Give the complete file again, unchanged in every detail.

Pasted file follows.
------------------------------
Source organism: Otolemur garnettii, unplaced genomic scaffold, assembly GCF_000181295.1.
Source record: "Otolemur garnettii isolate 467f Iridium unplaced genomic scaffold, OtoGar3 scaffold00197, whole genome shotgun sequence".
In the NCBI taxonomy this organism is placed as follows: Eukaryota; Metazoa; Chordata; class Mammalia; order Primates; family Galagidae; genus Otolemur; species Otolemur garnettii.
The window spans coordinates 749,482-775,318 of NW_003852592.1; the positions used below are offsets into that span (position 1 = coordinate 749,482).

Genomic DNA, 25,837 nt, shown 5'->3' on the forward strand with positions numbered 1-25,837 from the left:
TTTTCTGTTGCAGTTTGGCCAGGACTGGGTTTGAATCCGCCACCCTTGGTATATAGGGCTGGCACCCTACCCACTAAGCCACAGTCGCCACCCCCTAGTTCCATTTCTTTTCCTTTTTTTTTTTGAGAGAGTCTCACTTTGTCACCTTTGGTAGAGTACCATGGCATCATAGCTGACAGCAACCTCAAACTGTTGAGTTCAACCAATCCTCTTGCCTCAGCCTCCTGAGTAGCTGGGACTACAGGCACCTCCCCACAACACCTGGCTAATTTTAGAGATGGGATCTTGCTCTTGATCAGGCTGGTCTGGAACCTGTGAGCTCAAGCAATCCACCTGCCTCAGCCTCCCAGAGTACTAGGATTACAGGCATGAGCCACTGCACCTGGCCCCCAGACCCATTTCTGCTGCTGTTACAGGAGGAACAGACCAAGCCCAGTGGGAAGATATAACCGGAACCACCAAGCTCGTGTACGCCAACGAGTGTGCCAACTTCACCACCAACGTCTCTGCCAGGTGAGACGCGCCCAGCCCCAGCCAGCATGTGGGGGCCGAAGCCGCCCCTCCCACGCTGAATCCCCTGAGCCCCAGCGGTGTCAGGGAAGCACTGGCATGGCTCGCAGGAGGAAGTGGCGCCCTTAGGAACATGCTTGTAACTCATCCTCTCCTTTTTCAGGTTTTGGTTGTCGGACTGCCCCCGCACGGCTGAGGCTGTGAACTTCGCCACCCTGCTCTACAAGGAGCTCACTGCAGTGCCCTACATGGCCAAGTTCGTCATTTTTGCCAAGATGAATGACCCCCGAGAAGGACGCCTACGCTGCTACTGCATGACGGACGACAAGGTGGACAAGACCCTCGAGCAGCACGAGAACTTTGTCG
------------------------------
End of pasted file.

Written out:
Source organism: Otolemur garnettii, unplaced genomic scaffold, assembly GCF_000181295.1.
Source record: "Otolemur garnettii isolate 467f Iridium unplaced genomic scaffold, OtoGar3 scaffold00197, whole genome shotgun sequence".
In the NCBI taxonomy this organism is placed as follows: Eukaryota; Metazoa; Chordata; class Mammalia; order Primates; family Galagidae; genus Otolemur; species Otolemur garnettii.
The window spans coordinates 749,482-775,318 of NW_003852592.1; the positions used below are offsets into that span (position 1 = coordinate 749,482).

Genomic DNA, 25,837 nt, shown 5'->3' on the forward strand with positions numbered 1-25,837 from the left:
TTTTCTGTTGCAGTTTGGCCAGGACTGGGTTTGAATCCGCCACCCTTGGTATATAGGGCTGGCACCCTACCCACTAAGCCACAGTCGCCACCCCCTAGTTCCATTTCTTTTCCTTTTTTTTTTTGAGAGAGTCTCACTTTGTCACCTTTGGTAGAGTACCATGGCATCATAGCTGACAGCAACCTCAAACTGTTGAGTTCAACCAATCCTCTTGCCTCAGCCTCCTGAGTAGCTGGGACTACAGGCACCTCCCCACAACACCTGGCTAATTTTAGAGATGGGATCTTGCTCTTGATCAGGCTGGTCTGGAACCTGTGAGCTCAAGCAATCCACCTGCCTCAGCCTCCCAGAGTACTAGGATTACAGGCATGAGCCACTGCACCTGGCCCCCAGACCCATTTCTGCTGCTGTTACAGGAGGAACAGACCAAGCCCAGTGGGAAGATATAACCGGAACCACCAAGCTCGTGTACGCCAACGAGTGTGCCAACTTCACCACCAACGTCTCTGCCAGGTGAGACGCGCCCAGCCCCAGCCAGCATGTGGGGGCCGAAGCCGCCCCTCCCACGCTGAATCCCCTGAGCCCCAGCGGTGTCAGGGAAGCACTGGCATGGCTCGCAGGAGGAAGTGGCGCCCTTAGGAACATGCTTGTAACTCATCCTCTCCTTTTTCAGGTTTTGGTTGTCGGACTGCCCCCGCACGGCTGAGGCTGTGAACTTCGCCACCCTGCTCTACAAGGAGCTCACTGCAGTGCCCTACATGGCCAAGTTCGTCATTTTTGCCAAGATGAATGACCCCCGAGAAGGACGCCTACGCTGCTACTGCATGACGGACGACAAGGTGGACAAGACCCTCGAGCAGCACGAGAACTTTGTCG